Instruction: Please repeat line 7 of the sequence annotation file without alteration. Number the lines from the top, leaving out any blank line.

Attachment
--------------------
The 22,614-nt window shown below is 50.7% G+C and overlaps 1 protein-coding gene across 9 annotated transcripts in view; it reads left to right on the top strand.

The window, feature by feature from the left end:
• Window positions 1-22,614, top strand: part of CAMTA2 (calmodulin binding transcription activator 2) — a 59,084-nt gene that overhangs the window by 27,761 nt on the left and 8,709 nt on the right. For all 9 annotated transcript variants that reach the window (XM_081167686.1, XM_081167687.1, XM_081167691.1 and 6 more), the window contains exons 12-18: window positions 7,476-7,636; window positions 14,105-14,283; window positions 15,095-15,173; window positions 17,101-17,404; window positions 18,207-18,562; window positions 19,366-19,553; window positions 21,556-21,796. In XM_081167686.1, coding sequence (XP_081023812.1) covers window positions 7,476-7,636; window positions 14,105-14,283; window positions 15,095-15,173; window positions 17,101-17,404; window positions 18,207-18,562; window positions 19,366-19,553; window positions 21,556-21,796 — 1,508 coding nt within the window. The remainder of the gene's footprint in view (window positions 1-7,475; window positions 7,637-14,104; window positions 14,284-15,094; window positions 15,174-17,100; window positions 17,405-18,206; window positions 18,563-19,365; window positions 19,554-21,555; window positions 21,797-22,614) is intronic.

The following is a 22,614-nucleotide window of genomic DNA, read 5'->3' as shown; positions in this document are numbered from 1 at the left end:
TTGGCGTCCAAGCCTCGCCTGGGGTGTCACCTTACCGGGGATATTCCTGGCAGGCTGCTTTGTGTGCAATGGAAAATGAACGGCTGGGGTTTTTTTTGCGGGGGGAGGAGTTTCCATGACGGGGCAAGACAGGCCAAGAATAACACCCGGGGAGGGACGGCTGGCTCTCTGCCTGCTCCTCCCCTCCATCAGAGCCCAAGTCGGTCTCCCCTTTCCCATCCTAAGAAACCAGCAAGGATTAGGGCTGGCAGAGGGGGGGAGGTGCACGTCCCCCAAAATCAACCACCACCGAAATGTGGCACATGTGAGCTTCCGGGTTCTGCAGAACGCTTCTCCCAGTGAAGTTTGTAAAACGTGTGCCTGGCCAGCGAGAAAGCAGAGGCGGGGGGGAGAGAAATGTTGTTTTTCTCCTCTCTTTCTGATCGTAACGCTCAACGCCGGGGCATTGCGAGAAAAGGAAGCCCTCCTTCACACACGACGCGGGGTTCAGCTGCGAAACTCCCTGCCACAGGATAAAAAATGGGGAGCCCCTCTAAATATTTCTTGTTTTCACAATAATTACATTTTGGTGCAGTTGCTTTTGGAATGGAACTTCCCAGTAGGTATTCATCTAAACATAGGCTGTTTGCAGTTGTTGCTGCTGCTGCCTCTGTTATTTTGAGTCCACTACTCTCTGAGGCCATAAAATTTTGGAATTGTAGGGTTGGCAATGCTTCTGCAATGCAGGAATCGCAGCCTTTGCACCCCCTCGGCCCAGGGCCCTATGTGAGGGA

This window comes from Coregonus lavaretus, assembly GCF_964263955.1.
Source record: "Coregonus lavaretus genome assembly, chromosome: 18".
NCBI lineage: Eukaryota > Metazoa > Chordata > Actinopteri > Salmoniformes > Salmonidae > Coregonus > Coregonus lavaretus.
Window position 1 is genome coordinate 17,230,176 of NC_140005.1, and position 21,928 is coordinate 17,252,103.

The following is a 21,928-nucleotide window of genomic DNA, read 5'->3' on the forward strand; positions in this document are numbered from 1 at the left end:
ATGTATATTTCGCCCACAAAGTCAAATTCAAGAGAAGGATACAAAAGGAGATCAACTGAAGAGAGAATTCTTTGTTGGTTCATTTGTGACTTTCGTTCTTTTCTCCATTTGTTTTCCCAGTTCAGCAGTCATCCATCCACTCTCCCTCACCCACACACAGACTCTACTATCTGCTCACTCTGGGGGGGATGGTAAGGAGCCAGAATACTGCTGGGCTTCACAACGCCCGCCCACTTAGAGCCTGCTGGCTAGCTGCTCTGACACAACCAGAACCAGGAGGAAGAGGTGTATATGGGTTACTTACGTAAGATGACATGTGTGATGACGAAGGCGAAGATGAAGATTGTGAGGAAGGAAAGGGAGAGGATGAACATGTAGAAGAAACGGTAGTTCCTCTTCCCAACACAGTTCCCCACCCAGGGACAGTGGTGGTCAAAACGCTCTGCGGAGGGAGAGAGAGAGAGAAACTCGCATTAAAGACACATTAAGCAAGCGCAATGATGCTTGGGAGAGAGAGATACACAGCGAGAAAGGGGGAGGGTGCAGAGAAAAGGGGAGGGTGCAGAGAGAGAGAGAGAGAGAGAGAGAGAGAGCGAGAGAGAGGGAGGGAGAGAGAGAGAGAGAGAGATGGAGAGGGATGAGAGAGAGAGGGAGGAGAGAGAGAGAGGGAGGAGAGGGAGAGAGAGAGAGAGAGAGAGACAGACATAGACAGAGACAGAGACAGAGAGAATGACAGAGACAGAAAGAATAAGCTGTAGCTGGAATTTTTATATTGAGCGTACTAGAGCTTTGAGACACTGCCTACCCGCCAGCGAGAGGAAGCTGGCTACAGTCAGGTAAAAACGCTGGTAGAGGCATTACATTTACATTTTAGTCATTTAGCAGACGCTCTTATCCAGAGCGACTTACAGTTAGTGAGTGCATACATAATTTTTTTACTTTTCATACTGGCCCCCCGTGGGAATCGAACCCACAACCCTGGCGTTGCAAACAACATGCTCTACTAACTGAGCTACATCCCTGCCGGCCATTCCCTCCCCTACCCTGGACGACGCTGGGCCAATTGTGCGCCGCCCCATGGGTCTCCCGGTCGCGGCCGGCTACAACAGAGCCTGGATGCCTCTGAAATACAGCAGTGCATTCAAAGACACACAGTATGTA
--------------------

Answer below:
Source record: "Coregonus lavaretus genome assembly, chromosome: 18".